Frostbite

He told stories at the kitchen table, sitting there smoking thin brown cigarillos, smelling of beer and bacon. His hands weaved the words together, a shirt to be worn for a little while beforechanging into something thicker in the cold. He told of the time you walked home from work in the middle of a mountainous January. How the cold and snow snuck into your feet and the tip of your nose and they had to take you to the emergency room in order for them to save your flesh from mild frostbite. He said you cried when they set the warm water on your toes and wrapped your face with hot cloths to restart the circulation. I can’t imagine you ever crying. You were never the crying type, but he told your secret, that there was indeed enough pain in this world to reduce you to tears.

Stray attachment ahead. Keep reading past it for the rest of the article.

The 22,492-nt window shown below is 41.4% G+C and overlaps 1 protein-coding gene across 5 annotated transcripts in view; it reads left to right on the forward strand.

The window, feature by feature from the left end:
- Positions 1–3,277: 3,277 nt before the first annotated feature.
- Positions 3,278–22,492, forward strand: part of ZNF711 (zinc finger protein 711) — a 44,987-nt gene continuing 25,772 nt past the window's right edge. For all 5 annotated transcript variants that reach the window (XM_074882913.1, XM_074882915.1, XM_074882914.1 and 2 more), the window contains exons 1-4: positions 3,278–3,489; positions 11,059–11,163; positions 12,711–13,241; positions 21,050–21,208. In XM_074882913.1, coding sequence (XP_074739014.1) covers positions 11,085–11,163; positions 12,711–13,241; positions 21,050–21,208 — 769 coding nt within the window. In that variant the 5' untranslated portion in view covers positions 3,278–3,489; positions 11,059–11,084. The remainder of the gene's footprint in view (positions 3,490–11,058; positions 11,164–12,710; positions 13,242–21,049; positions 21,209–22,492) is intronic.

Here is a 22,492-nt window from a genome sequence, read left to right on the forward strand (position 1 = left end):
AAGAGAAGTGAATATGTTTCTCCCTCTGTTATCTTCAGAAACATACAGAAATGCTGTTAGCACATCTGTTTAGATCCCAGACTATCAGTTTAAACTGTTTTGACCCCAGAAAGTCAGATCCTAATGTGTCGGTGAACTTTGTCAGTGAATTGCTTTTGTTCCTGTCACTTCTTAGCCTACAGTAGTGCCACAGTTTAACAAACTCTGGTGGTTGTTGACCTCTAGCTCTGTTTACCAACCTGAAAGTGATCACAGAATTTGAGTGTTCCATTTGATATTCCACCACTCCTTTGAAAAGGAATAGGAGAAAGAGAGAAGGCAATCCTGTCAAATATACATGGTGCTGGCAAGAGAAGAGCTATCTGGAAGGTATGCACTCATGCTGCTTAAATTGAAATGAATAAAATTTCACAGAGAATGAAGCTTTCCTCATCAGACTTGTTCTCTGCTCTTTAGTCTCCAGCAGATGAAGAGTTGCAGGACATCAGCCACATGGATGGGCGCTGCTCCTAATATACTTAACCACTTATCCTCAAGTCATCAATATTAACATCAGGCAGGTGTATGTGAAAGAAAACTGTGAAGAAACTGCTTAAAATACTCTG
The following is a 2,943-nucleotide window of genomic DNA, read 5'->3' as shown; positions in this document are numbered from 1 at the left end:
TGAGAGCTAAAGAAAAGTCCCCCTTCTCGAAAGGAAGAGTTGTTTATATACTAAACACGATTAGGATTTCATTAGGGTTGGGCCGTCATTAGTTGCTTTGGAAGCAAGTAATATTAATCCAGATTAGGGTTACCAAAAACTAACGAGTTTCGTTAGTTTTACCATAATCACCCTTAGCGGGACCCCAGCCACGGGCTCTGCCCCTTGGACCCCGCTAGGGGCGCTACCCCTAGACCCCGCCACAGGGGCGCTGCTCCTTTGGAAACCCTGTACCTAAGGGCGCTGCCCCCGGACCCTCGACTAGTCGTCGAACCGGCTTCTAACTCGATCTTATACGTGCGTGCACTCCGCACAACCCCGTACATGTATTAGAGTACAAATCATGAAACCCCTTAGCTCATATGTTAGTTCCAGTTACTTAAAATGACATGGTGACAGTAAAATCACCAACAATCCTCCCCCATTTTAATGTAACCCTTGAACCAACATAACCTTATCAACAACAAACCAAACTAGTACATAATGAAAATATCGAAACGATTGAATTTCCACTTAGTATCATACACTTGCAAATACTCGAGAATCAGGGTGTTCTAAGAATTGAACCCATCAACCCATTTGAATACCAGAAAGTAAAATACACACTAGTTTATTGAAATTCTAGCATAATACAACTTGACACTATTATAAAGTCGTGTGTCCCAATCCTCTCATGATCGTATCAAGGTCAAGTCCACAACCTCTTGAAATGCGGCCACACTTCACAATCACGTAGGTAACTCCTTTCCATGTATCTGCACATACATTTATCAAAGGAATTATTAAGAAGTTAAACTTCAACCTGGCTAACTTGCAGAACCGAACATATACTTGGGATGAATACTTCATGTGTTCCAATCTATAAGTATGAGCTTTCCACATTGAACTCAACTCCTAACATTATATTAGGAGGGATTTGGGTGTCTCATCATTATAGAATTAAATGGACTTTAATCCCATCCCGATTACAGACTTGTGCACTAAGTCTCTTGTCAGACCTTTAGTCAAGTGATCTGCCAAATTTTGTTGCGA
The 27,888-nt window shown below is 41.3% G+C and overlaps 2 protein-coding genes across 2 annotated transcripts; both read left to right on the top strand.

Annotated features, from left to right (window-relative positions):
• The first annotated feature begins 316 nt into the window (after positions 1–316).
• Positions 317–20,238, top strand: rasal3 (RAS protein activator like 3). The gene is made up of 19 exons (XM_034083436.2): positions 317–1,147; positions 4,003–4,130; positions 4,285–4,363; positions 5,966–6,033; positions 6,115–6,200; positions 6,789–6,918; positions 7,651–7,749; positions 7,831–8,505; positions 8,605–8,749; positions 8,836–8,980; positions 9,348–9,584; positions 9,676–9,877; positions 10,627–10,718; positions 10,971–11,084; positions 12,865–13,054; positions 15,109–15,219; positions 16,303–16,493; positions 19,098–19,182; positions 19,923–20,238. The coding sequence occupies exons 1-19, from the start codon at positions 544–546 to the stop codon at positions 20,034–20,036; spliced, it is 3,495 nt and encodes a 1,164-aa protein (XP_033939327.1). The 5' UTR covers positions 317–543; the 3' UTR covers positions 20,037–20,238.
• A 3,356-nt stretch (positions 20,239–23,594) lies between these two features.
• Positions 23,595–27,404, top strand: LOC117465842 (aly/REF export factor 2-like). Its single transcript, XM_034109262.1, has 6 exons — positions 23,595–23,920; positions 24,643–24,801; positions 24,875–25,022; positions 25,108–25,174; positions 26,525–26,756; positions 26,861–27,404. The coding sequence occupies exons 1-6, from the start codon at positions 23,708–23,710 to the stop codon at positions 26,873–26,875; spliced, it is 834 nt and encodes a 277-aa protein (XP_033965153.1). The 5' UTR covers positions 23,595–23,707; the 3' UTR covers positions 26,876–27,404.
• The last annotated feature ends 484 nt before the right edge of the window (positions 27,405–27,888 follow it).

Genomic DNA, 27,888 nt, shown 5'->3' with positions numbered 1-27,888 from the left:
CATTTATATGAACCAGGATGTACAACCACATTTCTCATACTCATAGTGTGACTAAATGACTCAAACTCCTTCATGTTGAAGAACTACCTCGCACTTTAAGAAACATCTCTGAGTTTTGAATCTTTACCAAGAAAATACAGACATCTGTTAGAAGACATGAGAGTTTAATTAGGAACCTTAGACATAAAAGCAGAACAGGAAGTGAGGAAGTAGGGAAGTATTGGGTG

***

William L. Alton was born November 5, 1969 and started writing in the Eighties while incarcerated in a psychiatric prison. Since then Alton’s work has appeared in Main Channel Voices, World Audience and Breadcrumb Scabs, among others. In 2010, Alton was nominated for a Pushcart Prize. He has published one book titled Heroes of Silence. He earned both his BA and MFA in Creative Writing from Pacific University in Forest Grove, Oregon where he continues to live. You can find him at williamlalton.com.

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